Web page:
Which Joe gave his name to ‘sloppy joes’? We look at five interesting sandwiches and their lexical origins.
1‘male prejudices about women’
preconceived idea, preconception, preconceived notion
2‘he claimed that his opponents were motivated by prejudice’
bigotry, bias, partisanship, partiality, intolerance, discrimination, a jaundiced eye, preference, one-sidedness, unfairness, inequality, inequity
racism, racialism, anti-Semitism, chauvinism, sexism, ageism, heterosexism, classism, fattism
US Jim Crowism
3‘without prejudice to the interests of other countries’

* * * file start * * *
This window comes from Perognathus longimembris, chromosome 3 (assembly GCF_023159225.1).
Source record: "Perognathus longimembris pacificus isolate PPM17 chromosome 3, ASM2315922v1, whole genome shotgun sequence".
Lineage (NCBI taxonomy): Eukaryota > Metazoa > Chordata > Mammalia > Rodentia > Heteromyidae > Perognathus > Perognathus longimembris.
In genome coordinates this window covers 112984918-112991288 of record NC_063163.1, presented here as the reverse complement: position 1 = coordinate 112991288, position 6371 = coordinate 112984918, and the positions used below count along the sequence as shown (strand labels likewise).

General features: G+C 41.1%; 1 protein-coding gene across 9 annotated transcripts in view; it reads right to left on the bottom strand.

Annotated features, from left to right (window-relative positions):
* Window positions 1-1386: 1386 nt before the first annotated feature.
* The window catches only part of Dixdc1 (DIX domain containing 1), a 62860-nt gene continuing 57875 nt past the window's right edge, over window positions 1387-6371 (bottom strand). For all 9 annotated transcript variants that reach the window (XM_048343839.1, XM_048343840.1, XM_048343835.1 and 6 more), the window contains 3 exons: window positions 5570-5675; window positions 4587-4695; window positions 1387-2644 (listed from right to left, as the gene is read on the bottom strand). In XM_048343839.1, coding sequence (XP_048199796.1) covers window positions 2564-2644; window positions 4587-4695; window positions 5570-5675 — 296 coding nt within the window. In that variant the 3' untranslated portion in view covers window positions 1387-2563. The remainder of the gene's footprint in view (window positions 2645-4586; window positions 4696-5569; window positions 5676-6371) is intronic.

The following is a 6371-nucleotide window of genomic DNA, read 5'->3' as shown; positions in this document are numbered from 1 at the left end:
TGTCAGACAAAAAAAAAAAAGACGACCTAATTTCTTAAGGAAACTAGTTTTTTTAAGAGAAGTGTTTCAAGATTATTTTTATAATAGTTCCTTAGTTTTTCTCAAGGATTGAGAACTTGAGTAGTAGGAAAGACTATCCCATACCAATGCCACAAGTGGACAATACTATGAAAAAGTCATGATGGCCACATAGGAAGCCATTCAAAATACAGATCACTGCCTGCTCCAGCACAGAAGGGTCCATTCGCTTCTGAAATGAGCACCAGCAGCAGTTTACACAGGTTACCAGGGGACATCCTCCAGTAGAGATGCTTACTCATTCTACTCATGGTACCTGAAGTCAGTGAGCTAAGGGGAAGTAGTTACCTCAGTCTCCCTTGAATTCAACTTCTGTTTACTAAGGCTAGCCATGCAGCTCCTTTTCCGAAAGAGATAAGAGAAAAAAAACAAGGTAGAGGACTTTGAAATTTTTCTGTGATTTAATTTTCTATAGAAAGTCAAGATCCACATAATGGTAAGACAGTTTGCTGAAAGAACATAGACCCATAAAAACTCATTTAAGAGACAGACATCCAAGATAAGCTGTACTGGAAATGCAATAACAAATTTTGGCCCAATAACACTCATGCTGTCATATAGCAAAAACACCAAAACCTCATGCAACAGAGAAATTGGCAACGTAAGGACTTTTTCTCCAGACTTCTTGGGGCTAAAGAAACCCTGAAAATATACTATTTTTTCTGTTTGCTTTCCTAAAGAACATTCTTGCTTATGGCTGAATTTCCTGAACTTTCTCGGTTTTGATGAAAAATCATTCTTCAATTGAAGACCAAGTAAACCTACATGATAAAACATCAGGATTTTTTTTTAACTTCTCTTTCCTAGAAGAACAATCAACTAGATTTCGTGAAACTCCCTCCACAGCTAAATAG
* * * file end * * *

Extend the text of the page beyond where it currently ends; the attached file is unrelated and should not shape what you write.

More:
detriment, harm, disadvantage, damage, injury, hurt, impairment, loss
1‘it was felt that the article would prejudice the jury’
bias, influence, sway, predispose, make biased, make partial, make partisan, colour, poison, jaundice, warp, twist, slant, distort
2‘this could prejudice his chances of victory in the November election’
damage, be detrimental to, be prejudicial to, be disadvantageous to, injure, harm, hurt, mar, spoil, impair, undermine, be deleterious to, hinder, compromise, drive a nail into the coffin of
We take a look at several popular, though confusing, punctuation marks.
From Afghanistan to Zimbabwe, discover surprising and intriguing language facts from around the globe.
The definitions of ‘buddy’ and ‘bro’ in the OED have recently been revised. We explore their history and increase in popularity.